A practice known as "sue and settle" used by the Environmental Protection Agency to enact controversial regulations cost taxpayers $68 billion since 2005 and has an annual cost of $26 billion, according to a new report.
The American Action Forum found that "sue and settle," killed this month by EPA Administrator Scott Pruitt, also dumped millions of hours of red tape on industries.
EPA Administrator Scott Pruitt signs a directive to end sue and settle practices within the agency. (Credit: EPA)
Pruitt ended the practice last week. During the Bush and Obama years, it was used by government activists and outside influence groups to force through new and costly regulations without the normal transparency required when rules are properly developed.
"Here's how it works," said Dan Bosch, the director of regulatory policy at AAF. "An interest group sues a federal agency alleging that the agency has not fulfilled its responsibility under the law. Rather than contest the lawsuit, the agency settles and enters into an agreement to initiate and/or expedite a rulemaking, complete with a legally binding deadline to promulgate."
He looked at the most expensive 23 regulations that went through the backdoor process and put a price tag of $67.9 billion on them. They also have $26.5 billion in annual costs. And, he added, "16 of these rules imposed a paperwork burden of more than eight million hours."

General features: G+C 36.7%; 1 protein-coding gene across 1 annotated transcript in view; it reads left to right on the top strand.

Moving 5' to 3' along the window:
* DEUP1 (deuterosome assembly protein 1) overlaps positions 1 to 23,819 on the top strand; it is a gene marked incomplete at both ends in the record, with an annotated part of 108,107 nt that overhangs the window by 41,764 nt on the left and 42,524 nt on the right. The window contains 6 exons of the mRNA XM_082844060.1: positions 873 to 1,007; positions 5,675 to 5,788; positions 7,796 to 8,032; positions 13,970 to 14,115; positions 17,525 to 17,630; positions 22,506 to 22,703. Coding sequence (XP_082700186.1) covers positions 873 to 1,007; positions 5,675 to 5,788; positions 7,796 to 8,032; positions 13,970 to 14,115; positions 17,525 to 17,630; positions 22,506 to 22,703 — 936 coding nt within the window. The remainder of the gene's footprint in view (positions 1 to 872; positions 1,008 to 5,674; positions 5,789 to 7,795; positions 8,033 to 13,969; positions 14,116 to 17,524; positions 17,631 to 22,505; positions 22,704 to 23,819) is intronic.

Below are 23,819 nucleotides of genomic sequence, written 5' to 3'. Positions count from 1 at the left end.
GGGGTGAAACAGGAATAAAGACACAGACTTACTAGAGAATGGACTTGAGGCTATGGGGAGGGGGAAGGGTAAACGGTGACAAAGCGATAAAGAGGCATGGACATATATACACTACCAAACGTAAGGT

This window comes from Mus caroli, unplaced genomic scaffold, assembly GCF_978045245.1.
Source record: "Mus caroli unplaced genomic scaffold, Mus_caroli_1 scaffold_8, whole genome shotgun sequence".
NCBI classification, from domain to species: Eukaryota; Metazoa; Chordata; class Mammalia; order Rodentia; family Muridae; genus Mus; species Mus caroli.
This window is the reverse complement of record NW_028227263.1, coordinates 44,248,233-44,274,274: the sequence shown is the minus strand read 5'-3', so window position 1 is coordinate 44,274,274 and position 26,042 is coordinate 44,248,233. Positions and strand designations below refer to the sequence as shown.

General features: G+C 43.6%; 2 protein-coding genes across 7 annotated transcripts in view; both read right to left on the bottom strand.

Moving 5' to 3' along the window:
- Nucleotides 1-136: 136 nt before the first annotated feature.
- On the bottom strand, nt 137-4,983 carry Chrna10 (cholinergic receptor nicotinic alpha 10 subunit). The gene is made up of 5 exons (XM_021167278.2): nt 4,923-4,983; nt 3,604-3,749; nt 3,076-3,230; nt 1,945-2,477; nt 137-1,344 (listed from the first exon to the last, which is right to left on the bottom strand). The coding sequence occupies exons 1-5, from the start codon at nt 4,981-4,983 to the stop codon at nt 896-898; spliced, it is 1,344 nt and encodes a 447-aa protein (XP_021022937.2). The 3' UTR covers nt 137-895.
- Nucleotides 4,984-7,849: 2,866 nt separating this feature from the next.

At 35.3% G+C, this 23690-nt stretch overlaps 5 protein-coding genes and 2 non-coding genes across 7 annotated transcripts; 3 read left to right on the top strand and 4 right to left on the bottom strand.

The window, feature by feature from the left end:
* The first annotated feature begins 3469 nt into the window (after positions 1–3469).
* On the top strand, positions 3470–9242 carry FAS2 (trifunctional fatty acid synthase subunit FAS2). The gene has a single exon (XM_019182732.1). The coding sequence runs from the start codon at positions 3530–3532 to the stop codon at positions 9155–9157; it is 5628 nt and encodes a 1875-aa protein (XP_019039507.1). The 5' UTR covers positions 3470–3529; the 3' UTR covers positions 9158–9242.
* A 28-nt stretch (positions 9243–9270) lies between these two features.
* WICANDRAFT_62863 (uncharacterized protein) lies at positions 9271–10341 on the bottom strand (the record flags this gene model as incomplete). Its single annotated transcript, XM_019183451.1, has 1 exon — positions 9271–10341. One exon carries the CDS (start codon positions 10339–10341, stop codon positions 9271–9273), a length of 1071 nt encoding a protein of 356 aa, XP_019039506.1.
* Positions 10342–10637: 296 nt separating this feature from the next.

Businesses have cheered Pruitt's decision. When he made it, Pruitt said, "The days of regulation through litigation are over." He added, "We will no longer go behind closed doors and use consent decrees and settlement agreements to resolve lawsuits filed against the agency by special interest groups where doing so would circumvent the regulatory process set forth by Congress. Additionally, gone are the days of routinely paying tens of thousands of dollars in attorney's fees to these groups with which we swiftly settle."
The move was just the latest by the administration to target rules and regulations imposed by the Obama administration. Pruitt has been quick to put the brakes on EPA regulations he was handed and other agencies, notably the Interior Department, are also scrutinizing old rules.
Bosch said Pruitt's move will improve transparency.
"The October 16th directive issued by Administrator Pruitt aims to address sue and settle abuses at EPA by establishing procedures designed to make the settlement agreement process more transparent. The procedures include publishing notices online when the EPA has received a lawsuit, directly notifying affected states and regulated industries of the complaint within 15 days of receiving it, preventing the EPA from committing to a specific outcome, and allowing a public comment period or public hearing on whether to enter into the proposed consent decree or draft settlement agreement," he wrote.
And, he said, Pruitt's decision could bolster legislation targeting the practice. "The EPA directive also provides a good test case that could bolster efforts to pass legislation that would limit sue and settle across the federal government. The Sunshine for Regulations and Regulatory Decrees and Settlements Act, introduced in both houses of Congress in 2017, includes many of the provisions in the EPA directive, but goes further which gives these provisions more teeth, and codifies such policies that could otherwise be subject to reversal under a different administration. If the EPA's directive is effective at improving rules initiated through lawsuits, it would provide momentum to expand the practice beyond the EPA."
Paul Bedard, the Washington Examiner's "Washington Secrets" columnist, can be contacted at email@example.com